After I climbed Everest for first time in 1998. It was as if a new horizon opened, full of new possibilities.

Khoo Swee Chiow was the first person from Southeast Asia and the fourth person in the world to complete the Explorers’ Grand Slam, which means reaching the North Pole, South Pole and summitting the highest mountain in each of the seven continents. He has challenged himself in the mountains, on the road – riding from Singapore to Beijing by bike and in the sea – kayaking the coast of the Philippines. He also previously held the Guinness World record for the Longest Scuba Submergence. His list of achievements is endless, but he’s not finished yet. As he returns from his latest expedition, Kangchenjunga in Nepal, we speak to Swee Chiow about his life of adventure.

 

What was the first mountain that you chose to climb in your career?

Everest. It was the big dream that motivated me to climb.

 

Living in Singapore (which isn’t know for its mountains), how did you train for your first climb?

I climbed in Nepal and New Zealand to experience alpine peaks and I climbed the mountains nearby in Malaysia, Indonesia, Philippines, Taiwan and China to build up my endurance.

 

When did you realise that mountain climbing was no longer just an interest – it was becoming a full-time job?

After I climbed Everest for first time in 1998. It was as if a new horizon opened, full of new possibilities.

A post shared by Mount Everest (@mounteverestofficial) on

 

Your expeditions vary quite a lot – how do you choose what to do next?

I like variety, swimming, cycling, skating and so on. I like to try new things. There are still lots of challenges out there. For instance, I have not been to the desert or crossed an ocean…

 

What has been the most memorable day out of all your expeditions so far?

The day I reached the North Pole and on summit of K2. They were both extremely hard and risky expeditions.

 

What has been the most beautiful sight that you have woken up to when on a journey?

I was in Bolivia in July this year. It was stunning scenery. But you don’t have to go very far to see such an amazing sight – there are some volcanoes in Indonesia and peaks in China that are just as breathtaking.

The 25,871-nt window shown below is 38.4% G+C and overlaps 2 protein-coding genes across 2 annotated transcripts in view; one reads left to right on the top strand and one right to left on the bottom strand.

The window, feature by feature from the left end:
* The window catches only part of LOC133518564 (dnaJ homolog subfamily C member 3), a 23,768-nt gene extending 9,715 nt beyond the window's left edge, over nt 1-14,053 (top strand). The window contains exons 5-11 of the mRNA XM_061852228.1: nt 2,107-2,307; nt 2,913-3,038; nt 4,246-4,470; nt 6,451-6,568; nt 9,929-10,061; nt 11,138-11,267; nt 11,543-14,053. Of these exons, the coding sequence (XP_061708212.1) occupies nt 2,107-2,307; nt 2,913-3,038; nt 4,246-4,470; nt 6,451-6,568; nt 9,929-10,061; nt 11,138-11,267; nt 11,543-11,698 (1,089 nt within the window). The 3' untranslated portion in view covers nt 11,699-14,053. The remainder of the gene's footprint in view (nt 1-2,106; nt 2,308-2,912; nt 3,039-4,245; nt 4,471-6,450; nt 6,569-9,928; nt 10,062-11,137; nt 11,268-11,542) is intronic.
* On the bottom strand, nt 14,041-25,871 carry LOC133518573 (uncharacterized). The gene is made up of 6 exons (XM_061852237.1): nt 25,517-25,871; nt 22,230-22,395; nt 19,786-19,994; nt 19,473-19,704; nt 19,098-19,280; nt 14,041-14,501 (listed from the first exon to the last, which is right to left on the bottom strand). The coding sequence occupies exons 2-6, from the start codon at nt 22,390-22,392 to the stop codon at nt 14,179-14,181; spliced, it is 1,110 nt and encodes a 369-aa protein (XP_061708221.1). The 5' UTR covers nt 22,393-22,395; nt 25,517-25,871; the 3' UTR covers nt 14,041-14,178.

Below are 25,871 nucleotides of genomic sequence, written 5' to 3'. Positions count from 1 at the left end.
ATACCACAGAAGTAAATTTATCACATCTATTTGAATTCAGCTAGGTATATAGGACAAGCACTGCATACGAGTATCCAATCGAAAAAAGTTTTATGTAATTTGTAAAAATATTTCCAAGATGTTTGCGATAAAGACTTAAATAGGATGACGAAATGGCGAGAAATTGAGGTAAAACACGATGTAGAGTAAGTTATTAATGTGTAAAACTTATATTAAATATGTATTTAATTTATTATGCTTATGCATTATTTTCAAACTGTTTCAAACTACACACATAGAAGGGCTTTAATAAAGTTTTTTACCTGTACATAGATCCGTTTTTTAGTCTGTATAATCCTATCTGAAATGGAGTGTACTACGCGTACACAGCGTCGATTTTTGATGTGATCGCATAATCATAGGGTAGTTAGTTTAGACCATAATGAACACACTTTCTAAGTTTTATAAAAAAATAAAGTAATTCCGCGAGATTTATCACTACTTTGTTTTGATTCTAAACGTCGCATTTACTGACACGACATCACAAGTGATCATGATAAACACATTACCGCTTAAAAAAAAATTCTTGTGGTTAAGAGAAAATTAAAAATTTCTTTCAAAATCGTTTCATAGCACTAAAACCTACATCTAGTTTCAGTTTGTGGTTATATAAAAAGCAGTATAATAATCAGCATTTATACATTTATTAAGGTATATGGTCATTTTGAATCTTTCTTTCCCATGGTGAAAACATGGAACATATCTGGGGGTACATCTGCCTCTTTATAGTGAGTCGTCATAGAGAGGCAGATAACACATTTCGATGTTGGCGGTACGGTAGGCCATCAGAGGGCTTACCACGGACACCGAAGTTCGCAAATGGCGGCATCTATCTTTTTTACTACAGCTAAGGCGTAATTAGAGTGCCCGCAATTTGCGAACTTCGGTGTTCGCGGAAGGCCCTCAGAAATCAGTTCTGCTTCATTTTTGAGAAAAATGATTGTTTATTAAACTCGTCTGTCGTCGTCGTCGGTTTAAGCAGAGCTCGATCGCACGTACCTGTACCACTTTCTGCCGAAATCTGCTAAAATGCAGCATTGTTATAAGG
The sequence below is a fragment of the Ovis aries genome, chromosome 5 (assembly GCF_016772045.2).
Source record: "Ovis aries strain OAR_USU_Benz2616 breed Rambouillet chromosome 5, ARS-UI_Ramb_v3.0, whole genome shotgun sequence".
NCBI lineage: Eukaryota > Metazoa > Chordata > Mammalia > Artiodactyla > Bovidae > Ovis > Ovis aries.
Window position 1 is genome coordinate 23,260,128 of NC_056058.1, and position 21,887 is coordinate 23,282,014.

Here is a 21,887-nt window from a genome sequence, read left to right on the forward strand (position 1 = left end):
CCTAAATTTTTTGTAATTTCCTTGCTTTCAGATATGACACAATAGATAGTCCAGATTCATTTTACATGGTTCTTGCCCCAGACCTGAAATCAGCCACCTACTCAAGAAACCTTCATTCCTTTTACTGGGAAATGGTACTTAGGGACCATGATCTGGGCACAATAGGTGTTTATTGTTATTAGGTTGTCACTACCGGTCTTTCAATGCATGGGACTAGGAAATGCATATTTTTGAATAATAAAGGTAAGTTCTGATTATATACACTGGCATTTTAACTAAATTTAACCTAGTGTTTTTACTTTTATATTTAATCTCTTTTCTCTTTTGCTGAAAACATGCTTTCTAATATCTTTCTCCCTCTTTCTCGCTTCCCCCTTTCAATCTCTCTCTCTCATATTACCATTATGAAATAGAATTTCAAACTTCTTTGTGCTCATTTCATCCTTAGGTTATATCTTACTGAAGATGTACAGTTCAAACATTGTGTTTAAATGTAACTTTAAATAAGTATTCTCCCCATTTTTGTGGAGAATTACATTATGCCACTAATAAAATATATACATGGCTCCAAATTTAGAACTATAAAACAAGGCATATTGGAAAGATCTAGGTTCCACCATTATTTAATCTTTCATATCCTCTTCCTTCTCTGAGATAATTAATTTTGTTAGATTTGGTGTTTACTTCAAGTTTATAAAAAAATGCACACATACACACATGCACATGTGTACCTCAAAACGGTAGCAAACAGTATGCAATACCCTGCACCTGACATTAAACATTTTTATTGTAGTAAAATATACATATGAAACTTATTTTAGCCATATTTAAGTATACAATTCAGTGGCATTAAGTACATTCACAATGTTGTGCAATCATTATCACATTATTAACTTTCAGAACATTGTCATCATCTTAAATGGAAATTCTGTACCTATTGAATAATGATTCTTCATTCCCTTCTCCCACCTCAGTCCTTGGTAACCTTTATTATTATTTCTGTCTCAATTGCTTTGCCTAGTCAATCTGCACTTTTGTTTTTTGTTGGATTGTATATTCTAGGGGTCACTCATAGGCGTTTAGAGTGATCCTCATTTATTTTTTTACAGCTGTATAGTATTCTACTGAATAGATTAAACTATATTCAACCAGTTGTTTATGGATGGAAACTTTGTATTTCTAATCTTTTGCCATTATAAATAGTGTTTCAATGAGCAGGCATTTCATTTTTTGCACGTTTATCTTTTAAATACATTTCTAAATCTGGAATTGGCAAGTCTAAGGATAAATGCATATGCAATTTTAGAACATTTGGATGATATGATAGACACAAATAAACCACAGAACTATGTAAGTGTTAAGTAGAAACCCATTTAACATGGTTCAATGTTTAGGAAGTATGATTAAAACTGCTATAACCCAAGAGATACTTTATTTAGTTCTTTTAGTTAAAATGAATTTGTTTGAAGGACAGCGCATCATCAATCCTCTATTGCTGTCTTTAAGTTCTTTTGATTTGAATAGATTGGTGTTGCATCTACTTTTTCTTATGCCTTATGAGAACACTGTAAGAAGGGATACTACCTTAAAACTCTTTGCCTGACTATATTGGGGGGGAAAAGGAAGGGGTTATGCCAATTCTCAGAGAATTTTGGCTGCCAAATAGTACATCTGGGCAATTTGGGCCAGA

When it gets expedition gets challenging what tricks do you do to drive yourself forward?

There are a lot of reasons that help drive me forward. I have put in tons of work in the preparation, it’s costly and I may not have the right team to do it again. But, when the risks are too high, I am all prepared to abort the mission. It’s better to be alive.

 

What’s the first thing that you throw in your kit bag?

My GPS. It can save my life if I am lost.

 

What has been your biggest learn whilst carrying out these expeditions?

You are stronger than you know. Sometimes it takes an epic situation to bring out that potential in you.

 

What surprised you most about climbing Everest?

The number of inexperienced climbers and so many deaths as a result of inexperience.

 

Which mountain would you like to return to?

Kangchenjunga in Nepal because I didn’t summit this year.

 

Where are you happiest?

In a natural scenic place with no crowds.

 

If anyone was about to undertake their first expedition what would advise would you give them?

Dream big, start small. If you have not climbed Bukit Timah in Singapore, start there. Take small steps and be always eager to learn.

 

Of all the places you’ve been to where would you like to take your children?

I would like to show them many places. Such as the Artic, Antarctica and the Himalayas. They are extremely beautiful and they are all facing changes brought by climate change.

 

What do you plan to do next?

I will continue my love for adventures until my legs can’t carry me any longer. Then, I will probably go on a bike or 4WD.

 

See Khoo Swee Chiow In Action Here

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